The Proposed Rule does not require purportedly exempt entities to make any filing in order to claim an exemption from the definition of reporting companies. However, in the event that any entity that is deemed not to be a “reporting company” by virtue of any exemptions to that definition no longer meets the criteria for any such exemptions, the entity must file a BOI report with FinCEN within 30 days after the date it ceases to be exempt.
Information Required to be Reported
Under the Proposed Rule, a reporting company is required to submit the following information to FinCEN:
- With respect to the reporting company itself, (a) its full name, (b) any alternative names through which the company engages in business, (c) its business street address, (d) its jurisdiction of formation or registration and (e) its Taxpayer Identification Number (TIN) or, if the company has not yet been issued a TIN, a Dun & Bradstreet Data Universal Numbering System Number or a Legal Entity Identifier; and
With respect to each beneficial owner and company applicant (each of which is described below) of the reporting company, the individual’s (a) full legal name, (b) date of birth, (c) current residential or business street address and (d) unique identifying number from an acceptable identification document (as well as a scanned copy of this underlying document).
The Proposed Rule also includes certain special reporting rules that modify the above default reporting requirements, including:
- If a reporting company or any beneficial owner or company applicant has received a FinCEN identifier (i.e., a unique number assigned to a person by FinCEN), this number can be submitted to FinCEN in lieu of the requested information regarding the reporting company or the individual, as applicable; and
If an individual would otherwise be a “beneficial owner” by virtue of an ownership interest held directly or indirectly by an exempt entity, the name of the exempt entity (rather than the individual) should be reported.
The CTA defines “beneficial owner” as any individual who, directly or indirectly, (a) exercises substantial control over a reporting company or (b) owns or controls at least 25% of the ownership interests of a reporting company. The Proposed Rule defines “substantial control” and “ownership interests” broadly, and FinCEN has not capped the number of beneficial owners a reporting company must report. Therefore, a reporting company would be required to list and provide BOI for each and every individual that satisfies either of the two prongs of the definition of “beneficial ownership,” subject to specific exceptions.
Under the Proposed Rule, “substantial control” means (a) service as a senior officer of a reporting company, (b) authority over the appointment or removal of any senior officer or dominant majority of the board of directors (or similar governing body) of a reporting company, (c) direction, determination or decision of, or substantial influence over, important mattes of a reporting company or (d) any other form of substantial control over the reporting company. FinCEN describes the first category as capturing those individuals with authority by law, the second and third categories as capturing those individuals with de facto authority and the fourth category as intended to be a catch-all that captures “novel and unorthodox” ways to assert control over a reporting company.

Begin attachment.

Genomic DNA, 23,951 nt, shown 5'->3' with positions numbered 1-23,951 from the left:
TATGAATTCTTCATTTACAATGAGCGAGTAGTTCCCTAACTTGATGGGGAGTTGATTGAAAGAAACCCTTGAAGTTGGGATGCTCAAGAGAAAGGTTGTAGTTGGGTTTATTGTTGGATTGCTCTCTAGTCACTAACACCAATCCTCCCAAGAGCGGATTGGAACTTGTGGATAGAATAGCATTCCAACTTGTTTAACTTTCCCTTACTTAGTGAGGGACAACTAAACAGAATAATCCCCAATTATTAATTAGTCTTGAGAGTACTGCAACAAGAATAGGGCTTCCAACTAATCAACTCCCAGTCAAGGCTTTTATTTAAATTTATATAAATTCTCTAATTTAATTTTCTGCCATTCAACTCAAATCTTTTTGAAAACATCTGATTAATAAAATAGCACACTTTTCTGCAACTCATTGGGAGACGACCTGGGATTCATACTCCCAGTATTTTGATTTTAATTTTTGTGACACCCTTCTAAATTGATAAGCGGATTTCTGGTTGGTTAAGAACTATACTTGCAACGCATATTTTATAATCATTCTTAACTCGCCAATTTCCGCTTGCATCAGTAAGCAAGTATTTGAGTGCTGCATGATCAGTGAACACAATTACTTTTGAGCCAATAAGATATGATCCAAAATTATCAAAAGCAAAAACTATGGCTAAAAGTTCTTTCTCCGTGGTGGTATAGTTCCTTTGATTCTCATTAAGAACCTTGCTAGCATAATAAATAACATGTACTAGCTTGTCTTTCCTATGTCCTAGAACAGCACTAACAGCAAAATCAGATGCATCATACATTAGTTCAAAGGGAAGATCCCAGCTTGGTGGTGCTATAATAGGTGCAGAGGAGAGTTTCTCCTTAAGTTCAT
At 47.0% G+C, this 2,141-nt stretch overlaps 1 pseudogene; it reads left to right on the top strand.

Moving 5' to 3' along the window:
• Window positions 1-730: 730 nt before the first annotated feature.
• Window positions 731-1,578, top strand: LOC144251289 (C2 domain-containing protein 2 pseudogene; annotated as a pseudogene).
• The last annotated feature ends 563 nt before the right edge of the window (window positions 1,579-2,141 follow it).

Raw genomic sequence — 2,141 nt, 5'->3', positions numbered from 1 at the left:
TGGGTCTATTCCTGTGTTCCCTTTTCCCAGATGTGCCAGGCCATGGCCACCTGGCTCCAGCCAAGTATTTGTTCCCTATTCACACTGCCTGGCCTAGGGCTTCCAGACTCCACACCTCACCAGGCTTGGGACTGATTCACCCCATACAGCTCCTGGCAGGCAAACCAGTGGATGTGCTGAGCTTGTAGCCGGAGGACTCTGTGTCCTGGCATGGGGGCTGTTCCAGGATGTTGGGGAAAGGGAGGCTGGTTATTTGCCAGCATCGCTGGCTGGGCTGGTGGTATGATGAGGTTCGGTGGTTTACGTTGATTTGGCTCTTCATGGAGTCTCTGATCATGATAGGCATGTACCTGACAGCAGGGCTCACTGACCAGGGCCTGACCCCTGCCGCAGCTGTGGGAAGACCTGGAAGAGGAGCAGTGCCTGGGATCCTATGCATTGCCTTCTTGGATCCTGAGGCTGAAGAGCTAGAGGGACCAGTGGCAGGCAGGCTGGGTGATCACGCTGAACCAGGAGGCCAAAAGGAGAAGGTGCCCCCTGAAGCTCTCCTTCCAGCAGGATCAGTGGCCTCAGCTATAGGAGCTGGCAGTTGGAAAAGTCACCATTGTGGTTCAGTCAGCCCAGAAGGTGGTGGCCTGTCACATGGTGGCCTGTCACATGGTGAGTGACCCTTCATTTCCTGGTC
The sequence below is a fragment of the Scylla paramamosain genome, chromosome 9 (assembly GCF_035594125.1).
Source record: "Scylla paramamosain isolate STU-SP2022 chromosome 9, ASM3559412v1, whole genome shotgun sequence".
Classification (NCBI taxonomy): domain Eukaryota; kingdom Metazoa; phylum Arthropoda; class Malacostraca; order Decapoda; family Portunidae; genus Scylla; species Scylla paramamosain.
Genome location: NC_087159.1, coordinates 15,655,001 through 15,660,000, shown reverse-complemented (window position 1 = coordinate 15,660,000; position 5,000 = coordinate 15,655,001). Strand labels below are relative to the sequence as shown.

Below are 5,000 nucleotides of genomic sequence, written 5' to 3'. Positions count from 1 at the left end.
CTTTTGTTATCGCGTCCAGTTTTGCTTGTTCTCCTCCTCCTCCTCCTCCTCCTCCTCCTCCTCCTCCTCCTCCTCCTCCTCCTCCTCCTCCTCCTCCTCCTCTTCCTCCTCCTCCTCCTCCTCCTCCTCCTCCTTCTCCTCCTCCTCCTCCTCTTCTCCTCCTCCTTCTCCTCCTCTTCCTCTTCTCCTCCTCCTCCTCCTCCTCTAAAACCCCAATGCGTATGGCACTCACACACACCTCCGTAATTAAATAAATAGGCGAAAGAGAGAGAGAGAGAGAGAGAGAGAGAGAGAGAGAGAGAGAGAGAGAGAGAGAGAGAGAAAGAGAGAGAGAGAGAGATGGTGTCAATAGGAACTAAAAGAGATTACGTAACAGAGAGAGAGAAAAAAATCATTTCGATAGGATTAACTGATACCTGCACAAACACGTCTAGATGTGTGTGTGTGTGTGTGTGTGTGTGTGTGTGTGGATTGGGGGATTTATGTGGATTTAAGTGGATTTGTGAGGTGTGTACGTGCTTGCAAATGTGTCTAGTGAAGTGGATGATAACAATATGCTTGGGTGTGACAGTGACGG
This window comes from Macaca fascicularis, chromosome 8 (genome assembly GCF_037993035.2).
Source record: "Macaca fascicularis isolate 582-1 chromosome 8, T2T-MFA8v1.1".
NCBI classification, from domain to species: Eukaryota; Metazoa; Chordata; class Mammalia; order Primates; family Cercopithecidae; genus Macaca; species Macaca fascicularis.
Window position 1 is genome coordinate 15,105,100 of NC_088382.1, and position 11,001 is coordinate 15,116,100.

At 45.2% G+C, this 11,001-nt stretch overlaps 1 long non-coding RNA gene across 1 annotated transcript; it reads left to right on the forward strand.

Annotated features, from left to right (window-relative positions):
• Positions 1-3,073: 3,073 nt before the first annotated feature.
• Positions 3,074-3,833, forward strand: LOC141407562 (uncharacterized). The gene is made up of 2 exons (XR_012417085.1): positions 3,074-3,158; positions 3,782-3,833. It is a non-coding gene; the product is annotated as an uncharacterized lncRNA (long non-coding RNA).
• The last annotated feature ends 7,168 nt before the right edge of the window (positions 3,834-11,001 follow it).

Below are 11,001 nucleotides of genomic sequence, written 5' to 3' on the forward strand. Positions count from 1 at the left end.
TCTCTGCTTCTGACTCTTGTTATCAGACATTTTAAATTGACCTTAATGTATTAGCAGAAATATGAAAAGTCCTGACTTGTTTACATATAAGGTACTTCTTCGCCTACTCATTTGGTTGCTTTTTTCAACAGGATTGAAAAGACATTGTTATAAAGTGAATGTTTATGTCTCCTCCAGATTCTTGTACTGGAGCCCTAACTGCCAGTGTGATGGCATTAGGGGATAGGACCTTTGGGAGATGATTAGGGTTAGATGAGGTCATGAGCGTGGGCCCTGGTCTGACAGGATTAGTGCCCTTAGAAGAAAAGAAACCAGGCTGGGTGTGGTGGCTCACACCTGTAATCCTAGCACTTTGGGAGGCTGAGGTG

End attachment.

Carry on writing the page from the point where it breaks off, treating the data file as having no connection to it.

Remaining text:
The Proposed Rule provides that an individual can assert “substantial control” over a reporting company through a variety of means, including through the following:
- Board representation;
- Ownership or control of a majority or dominant minority of the voting shares of the reporting company;
- Rights associated with any financing arrangement or interest in a company;
- Control over one or more intermediary entities that, separately or collectively, exercise substantial control over a reporting company;
- Arrangements or financial or business relationships, whether formal or informal, with other individuals or entities acting as nominees; or
Any other contract, arrangement, understanding, relationship or otherwise.
The broad definition of “substantial control” in the Proposed Rule may create considerable challenges for reporting companies that, as a result of the Proposed Rule, would be obligated to report and update the BOI with respect to every individual with “substantial control” over the company. In comparison, the current CDD Rule only requires that the BOI of a single individual with “significant responsibility” to control, manage or direct the entity must be reported. These reporting requirements may be especially burdensome for those reporting companies with complex governance structures, especially in light of the fourth catch-all category of “substantial control,” which would require reporting companies to assess whether there are any idiosyncratic factors that result in other individuals having substantial control over the reporting company.
The Proposed Rule also includes an expansive definition of “ownership interests.” While the CDD Rule only considers equity interests in an entity, under the Proposed Rule, “ownership interests” would include equity interests in the reporting company, as well as capital or profit interests, convertible instruments, warrants or rights or other options or privileges to acquire equity, capital or other interests in a reporting company. Under the Proposed Rule, any debt instrument would also be deemed to be an “ownership interest” to the extent it enables the holder to exercise the same rights as one of the specified equity or other interests in the definition of “ownership interests,” including the ability to convert the instrument into one of the specified equity or other interests. “Ownership Interests” means: